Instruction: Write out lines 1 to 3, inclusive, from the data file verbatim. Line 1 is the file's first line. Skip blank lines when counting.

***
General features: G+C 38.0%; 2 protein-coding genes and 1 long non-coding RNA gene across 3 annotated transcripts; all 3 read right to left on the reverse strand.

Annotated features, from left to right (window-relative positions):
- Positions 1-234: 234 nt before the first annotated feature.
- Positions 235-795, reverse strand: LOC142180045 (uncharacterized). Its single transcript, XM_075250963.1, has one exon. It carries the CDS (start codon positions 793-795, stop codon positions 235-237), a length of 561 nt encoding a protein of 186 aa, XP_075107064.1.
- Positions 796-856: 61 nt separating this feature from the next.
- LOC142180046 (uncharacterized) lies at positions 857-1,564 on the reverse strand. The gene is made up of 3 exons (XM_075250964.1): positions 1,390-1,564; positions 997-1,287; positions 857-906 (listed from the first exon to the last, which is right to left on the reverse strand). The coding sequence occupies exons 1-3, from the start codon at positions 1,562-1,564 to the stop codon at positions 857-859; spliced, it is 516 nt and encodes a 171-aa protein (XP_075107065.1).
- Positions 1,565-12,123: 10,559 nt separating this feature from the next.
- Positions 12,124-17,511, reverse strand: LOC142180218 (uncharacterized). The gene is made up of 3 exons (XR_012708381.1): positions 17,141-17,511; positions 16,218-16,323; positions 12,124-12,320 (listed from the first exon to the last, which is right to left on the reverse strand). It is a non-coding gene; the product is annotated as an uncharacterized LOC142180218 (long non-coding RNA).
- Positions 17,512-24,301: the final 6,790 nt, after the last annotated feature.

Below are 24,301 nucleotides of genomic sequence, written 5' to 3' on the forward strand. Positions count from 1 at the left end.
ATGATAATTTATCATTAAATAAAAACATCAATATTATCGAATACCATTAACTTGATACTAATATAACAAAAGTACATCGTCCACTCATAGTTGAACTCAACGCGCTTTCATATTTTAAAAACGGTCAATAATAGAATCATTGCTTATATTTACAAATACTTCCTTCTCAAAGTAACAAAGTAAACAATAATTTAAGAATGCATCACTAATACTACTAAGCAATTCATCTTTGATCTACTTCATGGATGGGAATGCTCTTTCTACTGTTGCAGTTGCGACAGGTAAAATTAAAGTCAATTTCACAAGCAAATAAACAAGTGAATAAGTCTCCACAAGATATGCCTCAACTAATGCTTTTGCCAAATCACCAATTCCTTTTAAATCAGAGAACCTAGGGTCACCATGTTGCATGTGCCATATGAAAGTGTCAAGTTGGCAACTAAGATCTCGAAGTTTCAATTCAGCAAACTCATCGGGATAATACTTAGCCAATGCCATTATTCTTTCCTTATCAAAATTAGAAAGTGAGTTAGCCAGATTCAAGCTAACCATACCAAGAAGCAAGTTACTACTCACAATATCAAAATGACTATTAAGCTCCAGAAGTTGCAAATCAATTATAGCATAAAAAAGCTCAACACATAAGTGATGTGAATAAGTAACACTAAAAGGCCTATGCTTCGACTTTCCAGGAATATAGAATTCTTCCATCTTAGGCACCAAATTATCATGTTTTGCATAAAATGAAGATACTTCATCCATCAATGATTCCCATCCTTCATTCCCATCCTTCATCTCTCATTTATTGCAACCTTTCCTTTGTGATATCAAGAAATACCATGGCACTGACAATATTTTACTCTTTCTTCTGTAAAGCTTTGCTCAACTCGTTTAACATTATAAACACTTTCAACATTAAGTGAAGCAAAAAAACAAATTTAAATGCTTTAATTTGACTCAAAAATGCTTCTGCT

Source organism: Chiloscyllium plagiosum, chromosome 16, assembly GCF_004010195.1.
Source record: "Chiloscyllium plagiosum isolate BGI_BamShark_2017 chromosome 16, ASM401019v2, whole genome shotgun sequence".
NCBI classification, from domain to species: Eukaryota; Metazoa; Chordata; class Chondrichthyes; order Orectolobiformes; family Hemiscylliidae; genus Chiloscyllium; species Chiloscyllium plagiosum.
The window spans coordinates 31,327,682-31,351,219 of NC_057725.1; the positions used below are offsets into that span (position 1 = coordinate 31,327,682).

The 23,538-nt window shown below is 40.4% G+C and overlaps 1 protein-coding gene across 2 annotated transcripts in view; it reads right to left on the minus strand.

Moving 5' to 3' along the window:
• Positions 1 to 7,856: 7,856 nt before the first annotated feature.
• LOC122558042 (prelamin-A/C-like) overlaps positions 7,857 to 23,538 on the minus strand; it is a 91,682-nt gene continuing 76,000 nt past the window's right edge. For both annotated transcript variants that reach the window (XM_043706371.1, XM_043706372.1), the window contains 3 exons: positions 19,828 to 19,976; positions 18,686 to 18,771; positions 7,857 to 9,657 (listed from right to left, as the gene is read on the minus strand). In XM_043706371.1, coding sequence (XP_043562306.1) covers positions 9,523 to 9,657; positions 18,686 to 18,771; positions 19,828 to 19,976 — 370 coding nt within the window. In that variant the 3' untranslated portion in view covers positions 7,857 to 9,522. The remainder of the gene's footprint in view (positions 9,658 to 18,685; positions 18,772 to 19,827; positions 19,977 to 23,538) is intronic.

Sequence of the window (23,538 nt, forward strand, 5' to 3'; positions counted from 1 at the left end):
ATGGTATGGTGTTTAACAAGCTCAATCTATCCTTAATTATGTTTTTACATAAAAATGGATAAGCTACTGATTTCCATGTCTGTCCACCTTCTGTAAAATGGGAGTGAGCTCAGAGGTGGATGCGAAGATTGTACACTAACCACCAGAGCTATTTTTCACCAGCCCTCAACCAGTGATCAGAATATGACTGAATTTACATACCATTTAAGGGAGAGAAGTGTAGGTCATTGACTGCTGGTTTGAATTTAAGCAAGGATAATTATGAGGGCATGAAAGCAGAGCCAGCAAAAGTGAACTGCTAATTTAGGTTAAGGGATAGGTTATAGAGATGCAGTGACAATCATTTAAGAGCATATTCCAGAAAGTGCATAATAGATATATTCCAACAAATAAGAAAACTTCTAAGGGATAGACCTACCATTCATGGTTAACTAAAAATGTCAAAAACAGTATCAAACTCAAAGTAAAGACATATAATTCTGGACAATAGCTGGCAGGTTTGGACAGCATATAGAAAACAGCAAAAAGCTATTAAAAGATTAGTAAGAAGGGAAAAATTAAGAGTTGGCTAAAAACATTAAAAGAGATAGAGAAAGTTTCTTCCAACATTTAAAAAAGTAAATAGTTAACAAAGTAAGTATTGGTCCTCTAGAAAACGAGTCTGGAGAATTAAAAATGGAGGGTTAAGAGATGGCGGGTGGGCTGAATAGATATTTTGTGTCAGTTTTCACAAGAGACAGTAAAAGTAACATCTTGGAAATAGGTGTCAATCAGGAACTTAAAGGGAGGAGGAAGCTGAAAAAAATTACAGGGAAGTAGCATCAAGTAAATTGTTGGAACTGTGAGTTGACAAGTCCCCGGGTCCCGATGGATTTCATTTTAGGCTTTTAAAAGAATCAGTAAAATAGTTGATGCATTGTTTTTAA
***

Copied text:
General features: G+C 38.0%; 2 protein-coding genes and 1 long non-coding RNA gene across 3 annotated transcripts; all 3 read right to left on the reverse strand.

Annotated features, from left to right (window-relative positions):
- Positions 1-234: 234 nt before the first annotated feature.